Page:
Mike Lafferty: 100 Years Ago Einstein Rocked The World

Roundup: Talking About History

By all measures, E=mcc is the most famous equation in history, and its author, Albert Einstein, the most famous scientist.

It turns out, according to Frank Wilczek, who was awarded the Nobel Prize for physics in 2004, that Einstein originally wrote the equation as m=E/cc, in which E stands for energy, m for mass and cc for the speed of light squared.

As any seventh-grader knows, the equation works either way. But Einstein was interested in matter, so his first stab at it concentrated on the m.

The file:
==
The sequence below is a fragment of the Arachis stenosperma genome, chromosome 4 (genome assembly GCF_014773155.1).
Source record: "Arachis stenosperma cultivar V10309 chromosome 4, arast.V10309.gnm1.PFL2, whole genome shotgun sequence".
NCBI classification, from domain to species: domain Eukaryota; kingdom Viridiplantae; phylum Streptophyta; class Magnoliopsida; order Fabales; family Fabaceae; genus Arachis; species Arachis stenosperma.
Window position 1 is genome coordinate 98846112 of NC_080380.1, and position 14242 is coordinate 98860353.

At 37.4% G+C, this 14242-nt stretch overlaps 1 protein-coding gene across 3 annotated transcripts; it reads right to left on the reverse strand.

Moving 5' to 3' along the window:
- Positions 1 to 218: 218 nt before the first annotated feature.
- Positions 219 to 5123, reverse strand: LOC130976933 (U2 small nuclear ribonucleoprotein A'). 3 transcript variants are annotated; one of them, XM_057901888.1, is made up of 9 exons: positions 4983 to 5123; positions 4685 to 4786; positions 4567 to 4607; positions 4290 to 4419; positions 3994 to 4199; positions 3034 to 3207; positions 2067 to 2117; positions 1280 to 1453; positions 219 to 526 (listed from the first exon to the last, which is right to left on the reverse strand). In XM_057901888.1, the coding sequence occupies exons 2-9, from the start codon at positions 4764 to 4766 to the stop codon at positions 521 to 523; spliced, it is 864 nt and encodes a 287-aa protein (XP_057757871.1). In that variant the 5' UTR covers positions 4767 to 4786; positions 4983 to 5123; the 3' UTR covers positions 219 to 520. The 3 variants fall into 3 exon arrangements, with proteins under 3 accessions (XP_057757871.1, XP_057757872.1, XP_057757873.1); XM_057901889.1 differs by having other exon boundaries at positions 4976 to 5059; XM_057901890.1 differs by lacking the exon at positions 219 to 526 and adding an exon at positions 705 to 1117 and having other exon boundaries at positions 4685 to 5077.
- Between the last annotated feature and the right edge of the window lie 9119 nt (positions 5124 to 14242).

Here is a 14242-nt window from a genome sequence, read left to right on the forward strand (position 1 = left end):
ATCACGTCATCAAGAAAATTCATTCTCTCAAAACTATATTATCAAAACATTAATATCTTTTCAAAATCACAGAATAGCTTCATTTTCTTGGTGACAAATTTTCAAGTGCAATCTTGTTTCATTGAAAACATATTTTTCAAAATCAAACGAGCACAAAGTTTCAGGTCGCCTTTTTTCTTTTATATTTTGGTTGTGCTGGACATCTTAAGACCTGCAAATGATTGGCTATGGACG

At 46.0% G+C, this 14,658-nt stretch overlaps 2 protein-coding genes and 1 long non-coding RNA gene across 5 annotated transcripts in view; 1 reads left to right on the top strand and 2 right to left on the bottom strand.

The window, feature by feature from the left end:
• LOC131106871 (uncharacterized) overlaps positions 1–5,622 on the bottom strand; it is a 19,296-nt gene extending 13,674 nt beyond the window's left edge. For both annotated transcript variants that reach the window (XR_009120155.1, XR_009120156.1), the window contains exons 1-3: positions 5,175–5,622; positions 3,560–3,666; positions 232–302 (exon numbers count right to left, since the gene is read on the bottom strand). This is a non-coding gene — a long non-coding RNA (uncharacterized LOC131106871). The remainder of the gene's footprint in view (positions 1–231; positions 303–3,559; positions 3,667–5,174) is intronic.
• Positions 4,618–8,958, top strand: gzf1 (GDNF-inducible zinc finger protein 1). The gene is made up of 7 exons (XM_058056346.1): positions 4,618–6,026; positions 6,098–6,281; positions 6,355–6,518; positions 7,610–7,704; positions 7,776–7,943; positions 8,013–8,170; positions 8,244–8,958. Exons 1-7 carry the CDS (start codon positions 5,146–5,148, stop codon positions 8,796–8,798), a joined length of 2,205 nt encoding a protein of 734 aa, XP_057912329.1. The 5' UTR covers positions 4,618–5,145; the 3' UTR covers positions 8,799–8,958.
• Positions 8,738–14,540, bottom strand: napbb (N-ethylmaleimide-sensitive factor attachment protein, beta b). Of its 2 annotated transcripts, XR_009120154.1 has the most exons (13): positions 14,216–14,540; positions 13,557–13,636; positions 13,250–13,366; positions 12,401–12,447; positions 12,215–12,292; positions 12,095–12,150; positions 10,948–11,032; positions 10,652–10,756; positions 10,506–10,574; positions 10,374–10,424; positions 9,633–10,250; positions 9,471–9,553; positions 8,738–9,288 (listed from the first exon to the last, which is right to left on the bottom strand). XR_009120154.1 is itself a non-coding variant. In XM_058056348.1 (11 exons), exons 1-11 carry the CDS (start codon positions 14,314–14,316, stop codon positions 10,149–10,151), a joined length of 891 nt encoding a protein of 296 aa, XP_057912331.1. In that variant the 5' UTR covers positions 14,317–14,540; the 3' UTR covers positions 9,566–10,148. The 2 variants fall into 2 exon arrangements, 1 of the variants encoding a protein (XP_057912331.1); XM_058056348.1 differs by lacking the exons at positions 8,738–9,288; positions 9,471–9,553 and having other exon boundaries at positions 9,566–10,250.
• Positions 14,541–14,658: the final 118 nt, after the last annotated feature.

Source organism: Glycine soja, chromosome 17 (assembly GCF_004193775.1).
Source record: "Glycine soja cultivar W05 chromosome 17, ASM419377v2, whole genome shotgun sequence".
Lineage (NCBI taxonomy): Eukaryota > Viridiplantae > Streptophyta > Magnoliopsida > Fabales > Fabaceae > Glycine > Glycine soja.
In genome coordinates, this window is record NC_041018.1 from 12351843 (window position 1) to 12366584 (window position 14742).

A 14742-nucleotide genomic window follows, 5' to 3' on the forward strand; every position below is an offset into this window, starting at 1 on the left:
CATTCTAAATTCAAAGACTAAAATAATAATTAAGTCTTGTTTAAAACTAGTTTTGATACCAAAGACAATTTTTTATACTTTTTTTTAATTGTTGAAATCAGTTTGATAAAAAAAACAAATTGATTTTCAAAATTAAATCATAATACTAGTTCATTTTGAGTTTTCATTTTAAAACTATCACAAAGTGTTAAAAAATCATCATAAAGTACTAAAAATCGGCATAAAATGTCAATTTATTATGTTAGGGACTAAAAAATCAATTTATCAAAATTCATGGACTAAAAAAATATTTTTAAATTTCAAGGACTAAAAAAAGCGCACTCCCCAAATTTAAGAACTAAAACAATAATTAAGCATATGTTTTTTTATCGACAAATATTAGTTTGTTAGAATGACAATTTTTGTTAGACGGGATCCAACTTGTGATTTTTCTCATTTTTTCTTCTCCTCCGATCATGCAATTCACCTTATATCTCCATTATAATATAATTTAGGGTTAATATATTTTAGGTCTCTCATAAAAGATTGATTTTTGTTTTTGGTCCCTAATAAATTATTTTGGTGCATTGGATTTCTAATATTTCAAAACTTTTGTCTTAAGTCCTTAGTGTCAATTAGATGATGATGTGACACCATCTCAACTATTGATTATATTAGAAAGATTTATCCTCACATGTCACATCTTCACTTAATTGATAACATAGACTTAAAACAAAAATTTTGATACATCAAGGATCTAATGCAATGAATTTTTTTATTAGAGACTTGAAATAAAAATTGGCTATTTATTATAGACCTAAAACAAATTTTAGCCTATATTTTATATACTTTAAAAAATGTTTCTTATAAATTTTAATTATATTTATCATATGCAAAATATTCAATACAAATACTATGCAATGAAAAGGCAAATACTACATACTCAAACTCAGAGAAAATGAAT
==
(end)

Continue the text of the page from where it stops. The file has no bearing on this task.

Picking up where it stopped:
Writing the equation for energy, however, provides a more cataclysmic insight into nature.

"E=mcc famously leads to the idea of getting huge amounts of energy out of a small amount of matter," Wilczek, an MIT physics professor, recently told an audience of scientists, Einstein buffs and Case Western Reserve University students in a packed hall in Cleveland.

Wilczek and a group of others were there to honor Einstein and his contributions in 1905, when the young physicist published three seminal papers describing ideas that have since influenced all of modern physics.

Beyond science, these ideas also have affected the rest of us, in developments ranging from lasers and global positioning satellites to DNA identification.

Not bad for a guy who dropped out of high school at 15.

[Editor's Note: This is a very short excerpt from a much longer piece. Please see the Columbus Dispatch for more.]

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